Oil down 2 percent after Trump urges OPEC not to cut supply

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Saudi Arabia, the world's largest oil exporter, said it will reduce its shipments in December by half a million barrels per day due to the seasonal decline in demand.

Opec and Russian Federation could revise their strategy, their oil ministers said at the conclusion of the Joint Ministerial Monitoring Committee meeting in Abu Dhabi on Sunday.

"If all things remain equal, and they nearly certainly will not as things will change - it is a dynamic market - then the technical analysis we saw yesterday. tells us that there will need to be a reduction of supply from October levels approaching a million barrels", Falih said. Abu Dhabi, home to most of the U.A.E.'s oil deposits, this month increased planned spending by 22 percent to exploit recent discoveries and raise capacity.

Last week, the U.S. Energy Information Administration released a report that revealed U.S. oil production increased by as much as 400,000 barrels a day to a record 11.6 million barrels a day for the week ended November 2.

This as global crude prices dropped by as much as 20 per cent since last month, easing the concerns of energy security and economic sustainability in countries that rely on oil imports - such as India, China, and Japan.

US crude futures CLc1 settled down $4.24 a barrel, or 7.1 percent, to $55.69 a barrel.

Momentum seems to be growing among major oil producers to reduce output in an effort to end a slump in prices.

Benchmark Brent crude, which had been trading above $80 a barrel recently, now hovers just over $70 after the USA sanction waivers on Iran.

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US President Donald Trump put pressure on OPEC not to cut supply of oil to prop up the market. These countries said they would consider "options on new 2019 production adjustments, which may require new strategies to balance the market".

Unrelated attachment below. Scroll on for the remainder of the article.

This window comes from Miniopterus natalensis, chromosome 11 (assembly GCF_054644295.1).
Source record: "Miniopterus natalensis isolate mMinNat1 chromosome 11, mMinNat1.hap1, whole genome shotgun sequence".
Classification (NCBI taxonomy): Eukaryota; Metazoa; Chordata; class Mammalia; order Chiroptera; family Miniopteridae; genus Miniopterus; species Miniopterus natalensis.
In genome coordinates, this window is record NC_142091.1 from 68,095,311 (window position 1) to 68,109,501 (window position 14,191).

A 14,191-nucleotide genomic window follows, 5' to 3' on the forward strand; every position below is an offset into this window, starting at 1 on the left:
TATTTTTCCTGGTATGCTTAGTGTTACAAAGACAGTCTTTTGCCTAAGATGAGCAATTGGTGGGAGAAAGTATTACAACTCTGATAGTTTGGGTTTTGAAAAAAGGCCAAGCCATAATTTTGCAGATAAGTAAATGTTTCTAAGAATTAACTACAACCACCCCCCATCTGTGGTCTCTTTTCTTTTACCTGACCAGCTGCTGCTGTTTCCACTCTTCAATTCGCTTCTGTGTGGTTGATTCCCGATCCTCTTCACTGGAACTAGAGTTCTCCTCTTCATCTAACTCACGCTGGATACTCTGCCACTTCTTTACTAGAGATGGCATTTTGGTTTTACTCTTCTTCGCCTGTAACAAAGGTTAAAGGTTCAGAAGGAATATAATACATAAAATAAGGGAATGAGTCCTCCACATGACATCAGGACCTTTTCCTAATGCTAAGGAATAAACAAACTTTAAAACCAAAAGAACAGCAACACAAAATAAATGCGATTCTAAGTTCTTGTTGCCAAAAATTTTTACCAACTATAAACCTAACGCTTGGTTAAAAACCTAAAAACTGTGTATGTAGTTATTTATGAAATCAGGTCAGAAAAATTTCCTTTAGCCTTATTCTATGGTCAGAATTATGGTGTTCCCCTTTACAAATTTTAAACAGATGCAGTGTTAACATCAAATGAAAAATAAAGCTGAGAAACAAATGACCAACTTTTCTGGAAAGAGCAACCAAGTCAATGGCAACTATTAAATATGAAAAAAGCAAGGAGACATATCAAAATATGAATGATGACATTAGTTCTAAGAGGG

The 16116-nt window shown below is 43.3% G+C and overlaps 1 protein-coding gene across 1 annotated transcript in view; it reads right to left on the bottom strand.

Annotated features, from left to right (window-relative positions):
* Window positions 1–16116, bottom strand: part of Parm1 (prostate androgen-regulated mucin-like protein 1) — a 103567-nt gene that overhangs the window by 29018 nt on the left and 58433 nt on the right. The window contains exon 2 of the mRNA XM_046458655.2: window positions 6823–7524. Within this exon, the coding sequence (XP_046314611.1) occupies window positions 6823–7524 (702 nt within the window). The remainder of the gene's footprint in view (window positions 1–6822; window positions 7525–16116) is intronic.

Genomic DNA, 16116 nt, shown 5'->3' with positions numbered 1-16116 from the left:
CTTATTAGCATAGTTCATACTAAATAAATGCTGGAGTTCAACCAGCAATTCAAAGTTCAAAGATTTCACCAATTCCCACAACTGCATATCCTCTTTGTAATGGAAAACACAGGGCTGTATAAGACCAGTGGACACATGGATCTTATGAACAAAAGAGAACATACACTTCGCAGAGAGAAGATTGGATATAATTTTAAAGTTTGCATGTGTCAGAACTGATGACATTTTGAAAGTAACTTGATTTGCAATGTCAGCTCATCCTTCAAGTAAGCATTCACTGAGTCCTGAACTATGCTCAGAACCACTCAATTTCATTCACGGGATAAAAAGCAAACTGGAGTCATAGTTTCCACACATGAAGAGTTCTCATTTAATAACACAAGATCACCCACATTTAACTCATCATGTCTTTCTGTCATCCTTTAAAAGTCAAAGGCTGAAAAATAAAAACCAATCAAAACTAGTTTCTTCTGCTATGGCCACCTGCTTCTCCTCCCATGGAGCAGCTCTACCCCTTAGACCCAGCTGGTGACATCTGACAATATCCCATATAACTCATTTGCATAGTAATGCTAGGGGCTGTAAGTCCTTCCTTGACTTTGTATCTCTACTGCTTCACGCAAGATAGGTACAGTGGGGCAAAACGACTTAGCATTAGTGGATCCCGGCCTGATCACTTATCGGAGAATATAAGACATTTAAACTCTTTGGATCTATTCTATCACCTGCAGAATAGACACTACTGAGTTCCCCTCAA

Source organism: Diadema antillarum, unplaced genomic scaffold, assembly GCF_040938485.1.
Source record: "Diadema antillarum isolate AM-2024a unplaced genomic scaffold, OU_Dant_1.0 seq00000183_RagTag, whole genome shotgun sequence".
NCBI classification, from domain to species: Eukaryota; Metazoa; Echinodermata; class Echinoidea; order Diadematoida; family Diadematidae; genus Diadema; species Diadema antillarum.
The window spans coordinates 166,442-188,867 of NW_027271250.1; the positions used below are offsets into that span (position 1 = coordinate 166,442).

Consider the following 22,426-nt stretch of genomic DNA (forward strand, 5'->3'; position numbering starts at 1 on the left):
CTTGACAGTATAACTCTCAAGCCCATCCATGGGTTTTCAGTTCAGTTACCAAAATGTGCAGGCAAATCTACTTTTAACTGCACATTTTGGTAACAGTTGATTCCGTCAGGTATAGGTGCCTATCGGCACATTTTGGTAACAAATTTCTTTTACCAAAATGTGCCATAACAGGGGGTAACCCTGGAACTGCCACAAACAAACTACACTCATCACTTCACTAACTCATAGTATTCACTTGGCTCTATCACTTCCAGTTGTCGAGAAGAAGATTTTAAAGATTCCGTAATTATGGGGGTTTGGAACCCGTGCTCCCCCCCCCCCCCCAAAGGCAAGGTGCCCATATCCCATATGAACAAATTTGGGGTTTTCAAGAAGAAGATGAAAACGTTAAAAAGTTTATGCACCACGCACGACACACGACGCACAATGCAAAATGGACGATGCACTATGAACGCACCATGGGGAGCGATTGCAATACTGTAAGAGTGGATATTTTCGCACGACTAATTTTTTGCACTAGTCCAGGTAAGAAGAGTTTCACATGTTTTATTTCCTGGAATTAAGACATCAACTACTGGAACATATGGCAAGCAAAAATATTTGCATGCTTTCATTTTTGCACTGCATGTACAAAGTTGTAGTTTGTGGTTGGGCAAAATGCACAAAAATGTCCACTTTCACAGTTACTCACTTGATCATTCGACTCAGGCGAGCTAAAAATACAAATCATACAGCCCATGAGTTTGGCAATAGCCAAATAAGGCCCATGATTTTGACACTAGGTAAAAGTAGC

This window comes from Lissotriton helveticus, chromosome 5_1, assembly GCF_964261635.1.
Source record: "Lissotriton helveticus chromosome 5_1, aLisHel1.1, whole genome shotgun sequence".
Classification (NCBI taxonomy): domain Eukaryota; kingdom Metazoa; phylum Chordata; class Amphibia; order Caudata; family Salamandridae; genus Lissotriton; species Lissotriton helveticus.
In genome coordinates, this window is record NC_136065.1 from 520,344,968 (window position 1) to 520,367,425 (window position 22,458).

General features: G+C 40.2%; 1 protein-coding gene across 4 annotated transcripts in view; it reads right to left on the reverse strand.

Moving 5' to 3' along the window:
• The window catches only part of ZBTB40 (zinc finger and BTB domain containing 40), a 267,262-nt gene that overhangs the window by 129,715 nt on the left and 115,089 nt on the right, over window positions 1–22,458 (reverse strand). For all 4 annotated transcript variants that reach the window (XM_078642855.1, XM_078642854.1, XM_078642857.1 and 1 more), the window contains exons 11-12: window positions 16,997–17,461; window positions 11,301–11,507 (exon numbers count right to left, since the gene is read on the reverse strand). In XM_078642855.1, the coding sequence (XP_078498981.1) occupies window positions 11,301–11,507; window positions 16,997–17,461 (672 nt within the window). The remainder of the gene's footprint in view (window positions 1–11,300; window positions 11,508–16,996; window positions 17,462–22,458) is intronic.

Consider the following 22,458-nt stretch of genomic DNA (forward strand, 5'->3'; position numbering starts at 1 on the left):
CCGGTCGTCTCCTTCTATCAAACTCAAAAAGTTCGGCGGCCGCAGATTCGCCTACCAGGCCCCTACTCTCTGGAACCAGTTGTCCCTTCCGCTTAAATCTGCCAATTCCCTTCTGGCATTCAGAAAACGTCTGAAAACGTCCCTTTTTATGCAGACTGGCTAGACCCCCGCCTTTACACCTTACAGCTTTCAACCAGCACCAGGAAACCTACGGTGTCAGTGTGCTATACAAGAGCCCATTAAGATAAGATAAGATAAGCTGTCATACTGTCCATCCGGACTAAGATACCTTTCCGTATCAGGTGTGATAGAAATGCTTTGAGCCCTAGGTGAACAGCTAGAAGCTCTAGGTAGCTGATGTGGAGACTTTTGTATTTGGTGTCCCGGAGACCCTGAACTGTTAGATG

Iraq now pumps around 4.6 million barrels per day (bpd) of oil, second only to Saudi Arabia in the Organisation of the Petroleum Exporting Countries. Output, however, rose by 127,000 bpd to 32.9 million bpd, OPEC said.

Sean Evers, managing partner, Gulf Intelligence, said, "The severity of United States sanctions has clearly not turned out to be as robust as had been expected with the USA offering waivers to 8 countries, including China and India, Asia's two largest importers".

The bank added that it expected USA crude production, already at a record 11.6-million barrels a day, to break through 12-million barrels a day in 2019, making the USA "energy independent". That hasn't helped oil majors Exxon Mobil (XOM) and Chevron (CVX)-they're down 0.5% and 0.9% respectively-while the SPDR S&P Oil & Gas Exploration & Production (XOP) and Energy Select Sector SPDR (XLE), the biggest oil-related exchange-traded funds, are off 1.6% and 1.1%, respectively.

Unsurprisingly, this view is shared by Vagit Alekperov, CEO of Russia's Lukoil, who told delegates to the Abu Dhabi event on Monday that "I don't see any point in cutting".

The above statement was quoted by 66 per cent of respondents to a Gulf Intelligence GIQ Oil Markets Survey of 100 energy industry professionals. It would also weigh on global growth, hitting even those countries that export oil.

Meanwhile, analysts believe OPEC, led by Saudi Arabia, of course, "is acting responsibly by reducing its production that it had earlier brought online to offset possible Iranian losses".